Activists and politicians opposed to reproductive choice and for extending the Hyde Amendment to ensure that not one fraction of one penny of taxpayer money might go to pay a premium to an insurance company that might cover someone’s abortion have claimed that it’s the voters who demand such stringency: they are opposed to abortion and opposed to paying for anyone else’s. The argument has been great cover for representatives voting for the Stupak amendment (or holding out for something similar in the Senate) when in fact it’s religious activists like the U.S. Conference of Catholic Bishops and Stop the Abortion Mandate who have been applying the pressure.
Now Catholics for Choice — which for months has been contesting the notion that rank and file Catholics agree with the bishops on this issue — has released a poll from four Congressional districts represented by Democrats who voted for the Stupak amendment. The results: their constituents are not opposed to funding abortion in health care reform.
According to an analysis by CFC:
The polling, taken in the districts of Maine’s 2nd (Michael Michaud), Ohio’s 9th (Marcy Kaptur), Pennsylvania’s 14th (Mike Doyle) and Texas’ 16th (Silvestre Reyes) shows that the electorate does support insurance coverage for abortion in healthcare reform. When combined with those who either support direct federal coverage or private coverage that would be included in federal plans, majorities in Pennsylvania (69%), Maine (61%), Ohio (56%) and Texas (51%) favor making abortion coverage available in a government-subsidized health insurance plan.
The American electorate wants their representatives to listen to them, not to the Catholic bishops. Majorities in three of the four districts: Maine (61%), Pennsylvania (55%) and Ohio (54%), oppose the Catholic bishop in their area having much of an influence on how their member of Congress votes on healthcare reform. Only in Texas does a slim majority want the local bishop to have much influence (51%).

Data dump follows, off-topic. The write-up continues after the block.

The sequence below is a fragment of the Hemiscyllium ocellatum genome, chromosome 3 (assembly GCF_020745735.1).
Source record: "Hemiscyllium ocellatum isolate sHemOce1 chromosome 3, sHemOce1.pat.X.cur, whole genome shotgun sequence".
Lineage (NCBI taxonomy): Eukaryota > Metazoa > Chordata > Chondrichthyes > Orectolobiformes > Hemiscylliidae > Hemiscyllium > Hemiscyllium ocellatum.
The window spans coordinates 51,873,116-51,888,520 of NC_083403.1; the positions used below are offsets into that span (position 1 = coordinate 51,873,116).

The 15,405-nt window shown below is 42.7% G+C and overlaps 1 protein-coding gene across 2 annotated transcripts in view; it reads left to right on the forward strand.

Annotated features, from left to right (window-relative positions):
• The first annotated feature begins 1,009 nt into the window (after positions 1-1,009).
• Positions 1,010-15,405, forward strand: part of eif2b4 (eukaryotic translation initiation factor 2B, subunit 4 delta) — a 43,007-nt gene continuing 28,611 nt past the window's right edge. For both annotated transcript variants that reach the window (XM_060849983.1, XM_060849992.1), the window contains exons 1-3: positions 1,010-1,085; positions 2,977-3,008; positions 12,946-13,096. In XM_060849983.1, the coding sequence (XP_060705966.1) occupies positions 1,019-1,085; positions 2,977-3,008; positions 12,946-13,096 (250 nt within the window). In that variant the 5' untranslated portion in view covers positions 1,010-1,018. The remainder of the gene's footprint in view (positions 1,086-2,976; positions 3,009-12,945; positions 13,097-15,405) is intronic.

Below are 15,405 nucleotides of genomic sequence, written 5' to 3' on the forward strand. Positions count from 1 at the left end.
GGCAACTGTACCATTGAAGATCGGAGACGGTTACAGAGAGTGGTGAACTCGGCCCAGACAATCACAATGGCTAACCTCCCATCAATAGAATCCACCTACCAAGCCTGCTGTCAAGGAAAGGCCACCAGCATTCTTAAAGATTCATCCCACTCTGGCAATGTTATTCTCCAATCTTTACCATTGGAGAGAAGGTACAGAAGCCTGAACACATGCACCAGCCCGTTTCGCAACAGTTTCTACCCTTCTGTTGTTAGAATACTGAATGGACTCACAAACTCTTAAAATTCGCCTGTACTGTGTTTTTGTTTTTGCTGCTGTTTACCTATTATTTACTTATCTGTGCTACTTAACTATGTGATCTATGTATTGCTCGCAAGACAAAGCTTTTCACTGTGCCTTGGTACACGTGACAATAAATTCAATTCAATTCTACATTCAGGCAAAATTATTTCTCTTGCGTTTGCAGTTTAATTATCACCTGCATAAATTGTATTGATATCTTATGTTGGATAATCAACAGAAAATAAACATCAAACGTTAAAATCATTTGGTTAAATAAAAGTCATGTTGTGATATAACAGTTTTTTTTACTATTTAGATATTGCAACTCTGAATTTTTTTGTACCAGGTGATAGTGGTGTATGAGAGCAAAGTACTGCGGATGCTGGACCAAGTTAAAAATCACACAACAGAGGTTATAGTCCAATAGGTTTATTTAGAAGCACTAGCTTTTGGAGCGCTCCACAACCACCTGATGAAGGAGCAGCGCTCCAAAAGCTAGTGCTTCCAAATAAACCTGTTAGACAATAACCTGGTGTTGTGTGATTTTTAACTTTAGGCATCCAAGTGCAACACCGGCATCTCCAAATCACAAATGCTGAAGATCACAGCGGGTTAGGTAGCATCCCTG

CFC’s president, Jon O’Brien, told me yesterday that he sees a “huge gap between decisions people in the Democratic Party are making and where voters are,” adding that these new polls “reaffirm” the organization’s earlier polling showing the Bishops out of step with rank and file Catholics.
“The role that the bishops are playing is not a role Americans feel comfortable with,” said O’Brien. “The bishops have influence because people in power allow them to have that influence . . . . it’s unbelievable that politicians would be held hostage by one group of religious leaders that don’t actually have backing of their own bloc.”
The fate of abortion funding in the final bill remains unclear as members of the House and Senate Democratic leadership meet this week to try to harmonize the two bills. While the pro- and anti-choice camps are at loggerheads over the Stupak amendment that ended up in the House bill, neither camp likes the Nelson-Casey compromise in the Senate bill (with anti-choicers taking to the Washington Times today to reiterate how the amendment is a “betrayal” and a “phony compromise”). While the pro-choice argument against the Nelson-Casey compromise is less compelling than its argument against Stupak-Pitts (essentially contending that writing a regular premium check and a separate one for abortion coverage is cumbersome), there is evidence that such a scheme would over time create a system that, over time would be no different from Stupak: shrinking to zero insurance coverage for abortion for women needing federal subsidies to buy insurance, or covered by any (currently theoretical) public option.